I grated some for garnish, but then I decided to crumble the rest with a fork. The texture and flavor of the cheese especially stands out when you can bite down on a nice nugget of parmigiano-reggiano.

The fresh pappardelle was the last item that I prepared because fresh pasta cooks so quickly. It only needed about 1 minute in a pot of salted, boiling water.

After draining the pasta, I heated some extra virgin olive oil and half a stick of butter in a pan. I sauteed whole, smashed garlic cloves in this mixture for about 1 minute. Then, I simply removed the garlic cloves and added the pappardelle to the pan. I turned off the heat and seasoned the pasta with sea salt and cracked black pepper.

Once the romanesco and carrots were done roasting, I added the vegetables and the parmigiano-reggiano right into the pasta and lightly tossed everything together. You can serve the pasta, family-style on a nice big platter or in individual bowls, alongside even more grated cheese for guests to sprinkle on as much as they'd like.

This recipe has such a short list of ingredients and cooks up very quickly, but it's rich in flavor and comforting as well. It's a balance between fresh, light, and hearty. Roasted Romanesco, Parmigiano-Reggiano, and Fresh Pappardelle...I hope this inspires you to explore a local farmers' market, to find seasonal ingredients, and to create your own simple and satisfying dishes!

Roasted Romanesco & Pappardelle

Print Recipe
2 lbs Romanesco, washed
2 dozen Baby Carrots, peeled (4-5 in. in length)
2 tsp Finely Grated Lemon Zest
1 lb Fresh Pappardelle
2 tbsp Extra Virgin Olive Oil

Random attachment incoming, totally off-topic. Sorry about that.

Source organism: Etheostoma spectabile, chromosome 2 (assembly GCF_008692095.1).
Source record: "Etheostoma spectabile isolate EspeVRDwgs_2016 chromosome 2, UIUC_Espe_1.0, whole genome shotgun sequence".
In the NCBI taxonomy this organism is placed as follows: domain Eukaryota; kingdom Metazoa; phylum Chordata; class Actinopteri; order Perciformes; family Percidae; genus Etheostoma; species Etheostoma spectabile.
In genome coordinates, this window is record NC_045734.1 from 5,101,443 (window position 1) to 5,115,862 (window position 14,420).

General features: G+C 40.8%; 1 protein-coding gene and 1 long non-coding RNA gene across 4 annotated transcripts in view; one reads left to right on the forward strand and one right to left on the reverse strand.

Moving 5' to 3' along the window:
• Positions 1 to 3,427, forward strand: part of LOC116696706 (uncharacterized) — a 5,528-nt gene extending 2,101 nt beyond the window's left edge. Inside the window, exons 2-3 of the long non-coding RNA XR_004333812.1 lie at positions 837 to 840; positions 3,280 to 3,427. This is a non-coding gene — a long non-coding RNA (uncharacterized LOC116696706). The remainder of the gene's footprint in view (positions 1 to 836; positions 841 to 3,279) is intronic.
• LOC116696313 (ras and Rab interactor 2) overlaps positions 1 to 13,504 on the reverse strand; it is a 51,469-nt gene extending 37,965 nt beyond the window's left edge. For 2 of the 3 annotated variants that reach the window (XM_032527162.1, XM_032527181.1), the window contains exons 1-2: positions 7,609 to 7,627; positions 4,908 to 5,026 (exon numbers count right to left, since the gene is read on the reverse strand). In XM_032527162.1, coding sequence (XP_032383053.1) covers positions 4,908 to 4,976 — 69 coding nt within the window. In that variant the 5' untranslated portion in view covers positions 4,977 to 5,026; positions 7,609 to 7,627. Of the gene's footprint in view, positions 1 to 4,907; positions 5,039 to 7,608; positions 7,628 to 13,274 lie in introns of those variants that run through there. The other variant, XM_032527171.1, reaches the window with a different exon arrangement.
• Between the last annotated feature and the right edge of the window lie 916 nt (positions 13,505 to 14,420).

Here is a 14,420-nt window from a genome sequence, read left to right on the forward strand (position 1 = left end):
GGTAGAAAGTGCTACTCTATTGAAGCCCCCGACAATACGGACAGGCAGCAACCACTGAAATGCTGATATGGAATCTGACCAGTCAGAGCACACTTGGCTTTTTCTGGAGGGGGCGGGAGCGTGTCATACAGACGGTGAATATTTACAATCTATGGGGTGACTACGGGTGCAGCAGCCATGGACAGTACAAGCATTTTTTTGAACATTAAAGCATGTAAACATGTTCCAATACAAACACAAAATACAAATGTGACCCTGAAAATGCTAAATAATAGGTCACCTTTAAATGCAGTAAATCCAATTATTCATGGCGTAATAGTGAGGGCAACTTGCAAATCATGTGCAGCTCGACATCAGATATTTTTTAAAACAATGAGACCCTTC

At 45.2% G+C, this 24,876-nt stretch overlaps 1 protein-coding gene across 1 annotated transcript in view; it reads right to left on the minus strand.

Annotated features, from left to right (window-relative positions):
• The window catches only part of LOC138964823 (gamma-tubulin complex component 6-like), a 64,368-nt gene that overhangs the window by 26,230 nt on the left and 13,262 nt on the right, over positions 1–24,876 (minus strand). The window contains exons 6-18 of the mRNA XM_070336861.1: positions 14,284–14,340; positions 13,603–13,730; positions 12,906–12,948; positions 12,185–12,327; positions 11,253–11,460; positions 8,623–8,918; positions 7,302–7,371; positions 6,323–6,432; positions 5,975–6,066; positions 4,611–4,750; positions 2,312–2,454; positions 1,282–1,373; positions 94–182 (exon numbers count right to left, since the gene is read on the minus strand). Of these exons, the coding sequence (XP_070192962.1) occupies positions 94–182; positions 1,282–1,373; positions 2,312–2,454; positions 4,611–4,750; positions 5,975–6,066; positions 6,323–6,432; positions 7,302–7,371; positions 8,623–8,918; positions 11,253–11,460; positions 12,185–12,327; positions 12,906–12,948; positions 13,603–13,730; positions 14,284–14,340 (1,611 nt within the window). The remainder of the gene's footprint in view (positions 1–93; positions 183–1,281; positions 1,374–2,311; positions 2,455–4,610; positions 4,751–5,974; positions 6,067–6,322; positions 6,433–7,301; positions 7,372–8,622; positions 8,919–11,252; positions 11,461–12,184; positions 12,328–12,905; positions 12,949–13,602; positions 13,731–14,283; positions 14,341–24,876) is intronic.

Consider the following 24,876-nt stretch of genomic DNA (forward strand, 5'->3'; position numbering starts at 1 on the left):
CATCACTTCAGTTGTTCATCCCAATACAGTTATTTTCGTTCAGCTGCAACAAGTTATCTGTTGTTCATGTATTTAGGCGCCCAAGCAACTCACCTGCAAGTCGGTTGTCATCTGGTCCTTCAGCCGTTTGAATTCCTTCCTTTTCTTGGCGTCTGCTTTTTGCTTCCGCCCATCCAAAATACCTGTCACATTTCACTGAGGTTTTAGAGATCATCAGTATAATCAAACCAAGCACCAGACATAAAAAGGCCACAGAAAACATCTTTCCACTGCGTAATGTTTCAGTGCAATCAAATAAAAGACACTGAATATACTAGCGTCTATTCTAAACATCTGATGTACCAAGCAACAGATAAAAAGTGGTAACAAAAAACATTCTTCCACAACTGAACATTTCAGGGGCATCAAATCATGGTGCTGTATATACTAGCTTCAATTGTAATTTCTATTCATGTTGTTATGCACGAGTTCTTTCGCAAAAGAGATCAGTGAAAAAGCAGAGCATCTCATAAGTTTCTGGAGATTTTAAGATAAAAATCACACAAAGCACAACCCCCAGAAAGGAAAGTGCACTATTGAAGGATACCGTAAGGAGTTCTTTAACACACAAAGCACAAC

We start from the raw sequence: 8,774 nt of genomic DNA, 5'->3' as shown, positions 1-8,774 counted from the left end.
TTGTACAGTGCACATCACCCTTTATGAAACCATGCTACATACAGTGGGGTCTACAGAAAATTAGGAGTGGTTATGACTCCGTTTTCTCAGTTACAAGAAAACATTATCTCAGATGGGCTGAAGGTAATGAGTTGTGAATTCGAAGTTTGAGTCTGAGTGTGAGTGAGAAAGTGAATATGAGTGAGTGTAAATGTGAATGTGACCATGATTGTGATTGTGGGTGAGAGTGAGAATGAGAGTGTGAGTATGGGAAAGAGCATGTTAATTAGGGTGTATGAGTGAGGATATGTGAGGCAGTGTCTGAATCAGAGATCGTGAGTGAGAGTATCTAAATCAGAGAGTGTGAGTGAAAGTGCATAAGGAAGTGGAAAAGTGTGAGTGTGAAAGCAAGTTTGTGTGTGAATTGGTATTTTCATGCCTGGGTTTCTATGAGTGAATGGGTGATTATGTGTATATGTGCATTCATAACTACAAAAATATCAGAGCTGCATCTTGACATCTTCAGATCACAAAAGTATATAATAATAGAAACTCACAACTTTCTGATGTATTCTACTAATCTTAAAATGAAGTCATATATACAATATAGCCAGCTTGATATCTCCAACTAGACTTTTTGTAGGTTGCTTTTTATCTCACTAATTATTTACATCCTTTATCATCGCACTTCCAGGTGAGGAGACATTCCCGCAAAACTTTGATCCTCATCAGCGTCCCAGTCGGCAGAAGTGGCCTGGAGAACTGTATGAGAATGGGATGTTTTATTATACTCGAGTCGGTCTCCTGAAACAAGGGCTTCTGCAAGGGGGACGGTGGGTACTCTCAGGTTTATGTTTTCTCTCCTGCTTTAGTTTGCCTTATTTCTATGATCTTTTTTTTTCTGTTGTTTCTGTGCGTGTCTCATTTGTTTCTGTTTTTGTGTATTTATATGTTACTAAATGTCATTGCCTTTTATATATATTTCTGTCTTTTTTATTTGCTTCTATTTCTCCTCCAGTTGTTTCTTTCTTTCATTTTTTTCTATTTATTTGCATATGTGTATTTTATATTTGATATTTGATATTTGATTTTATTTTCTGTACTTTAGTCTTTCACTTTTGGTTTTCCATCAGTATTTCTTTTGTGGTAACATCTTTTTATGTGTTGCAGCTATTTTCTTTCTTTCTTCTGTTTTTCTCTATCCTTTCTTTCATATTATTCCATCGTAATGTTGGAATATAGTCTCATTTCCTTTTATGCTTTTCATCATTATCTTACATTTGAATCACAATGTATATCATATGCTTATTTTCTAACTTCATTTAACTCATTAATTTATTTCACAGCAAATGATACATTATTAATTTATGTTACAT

4 tbsp Unsalted Butter
2 Garlic Cloves, whole & smashed
1 1/2 cups Grated Parmigiano-Reggiano, plus more for garnishgarnish
Sea Salt & Black Pepper, to taste

  1. Preheat oven to 400 degrees. Bring a large pot of salted water to a boil.
  2. Quarter each romanesco, then cut out the core of each quarter. The romanesco florets will break off individually. Slice the peeled baby carrots diagonally ("on the bias"). Place the vegetables on a nonstick or parchment-lined baking sheet, and season with the grated lemon zest, sea salt, and black pepper. Lightly drizzle with olive oil, then toss everything together. Roast the vegetables at 400 degrees for 10-15 minutes until tender and lightly browned. 
  3. Cook the fresh pappardelle, in the pot of salted boiling water, for 1 minute. Drain.
  4. In a pan over medium-high heat, melt the unsalted butter with the extra virgin olive oil. Saute the garlic cloves in this mixture for 1 minute, until aromatic, then remove from the pan. Add the pappardelle to the pan, and lightly toss with  the garlic-flavored olive oil/melted butter. Season the pasta with sea salt and black pepper, then turn off the heat. 
  5. Add the roasted vegetables and grated cheese. Gently toss everything together until evenly combined.
  6. Serve immediately, in bowls or family-style, with even more grated cheese on top. Enjoy!